The Ring Nebula in Lyra is a planetary nebula around 400 light-years away. It has a glowing “shell” of ionized gas, which is a sign that the nebula was formed from the dying remains of a star that was once very much like our own sun. The Ring Nebula is fairly small in an astronomical sense, around a light-year across. Yet it is still a large object, being around 500 times the diameter of our solar system. It was the second planetary nebula to be discovered, by Antoine Darquier de Pellepoix in January of 1779. For many years the faint star visible in the center of the ring was unknown. However, in 1800 the German astronomer Friedrich von Hahn discovered it to be a white dwarf star around the size of a planet.
In the image, the large amounts of gas can be seen in the light blue and white rings. The central white dwarf star of the nebula is very faint, barely visible, but outside stars are left in the picture so that the brightness can be compared to other bright objects in the sky. To observers without a camera, it is usually a white object, while in this image, traces of blue and green can be seen. If there ever is color visible, it is usually a slight green shade since the Ring Nebula has green emission lines.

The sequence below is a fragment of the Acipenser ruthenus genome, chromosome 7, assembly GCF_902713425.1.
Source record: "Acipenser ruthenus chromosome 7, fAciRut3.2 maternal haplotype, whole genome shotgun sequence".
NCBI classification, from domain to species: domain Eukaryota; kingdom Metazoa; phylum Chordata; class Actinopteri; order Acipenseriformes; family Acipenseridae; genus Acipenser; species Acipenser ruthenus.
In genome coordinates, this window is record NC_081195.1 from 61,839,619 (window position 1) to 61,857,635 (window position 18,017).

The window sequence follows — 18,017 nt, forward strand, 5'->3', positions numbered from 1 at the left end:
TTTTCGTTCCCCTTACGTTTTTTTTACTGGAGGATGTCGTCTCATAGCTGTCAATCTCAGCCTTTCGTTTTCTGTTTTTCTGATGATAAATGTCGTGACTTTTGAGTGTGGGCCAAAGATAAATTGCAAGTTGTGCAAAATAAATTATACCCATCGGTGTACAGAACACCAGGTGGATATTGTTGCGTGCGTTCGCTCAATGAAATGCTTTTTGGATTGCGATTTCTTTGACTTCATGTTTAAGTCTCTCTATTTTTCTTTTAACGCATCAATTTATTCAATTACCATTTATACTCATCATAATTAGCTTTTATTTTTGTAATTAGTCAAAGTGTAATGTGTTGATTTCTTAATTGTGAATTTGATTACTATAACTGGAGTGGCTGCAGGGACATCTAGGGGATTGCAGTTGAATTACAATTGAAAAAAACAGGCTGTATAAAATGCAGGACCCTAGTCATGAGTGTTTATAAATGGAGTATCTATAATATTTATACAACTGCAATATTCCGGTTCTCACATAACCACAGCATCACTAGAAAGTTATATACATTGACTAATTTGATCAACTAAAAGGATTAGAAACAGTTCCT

"Ring Nebula." redOrbit Reference Library. Accessed 6 December 2010. <http://www.redorbit.com/education/reference_library/stellar_bodies/ring_nebula/63/index.html>.
Nemiroff, Robert and Jerry Bonnell. "M57: The Ring Nebula" Astronomy Picture of the Day. 2009 November 15. Accessed 6 December 2010. <http://antwrp.gsfc.nasa.gov/apod/ap091115.html>
|Right Ascension (J2000)||18:53:35|
|Filters used||blue(B), green(V), red(R), and clear(C)|
|Exposure time per filter||
60 seconds in C,V,R
300 seconds in B
October 26, 2010